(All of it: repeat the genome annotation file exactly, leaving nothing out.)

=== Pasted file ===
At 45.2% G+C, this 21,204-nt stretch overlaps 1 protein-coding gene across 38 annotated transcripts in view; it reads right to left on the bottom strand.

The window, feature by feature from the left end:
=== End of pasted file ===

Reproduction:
At 45.2% G+C, this 21,204-nt stretch overlaps 1 protein-coding gene across 38 annotated transcripts in view; it reads right to left on the bottom strand.

The window, feature by feature from the left end: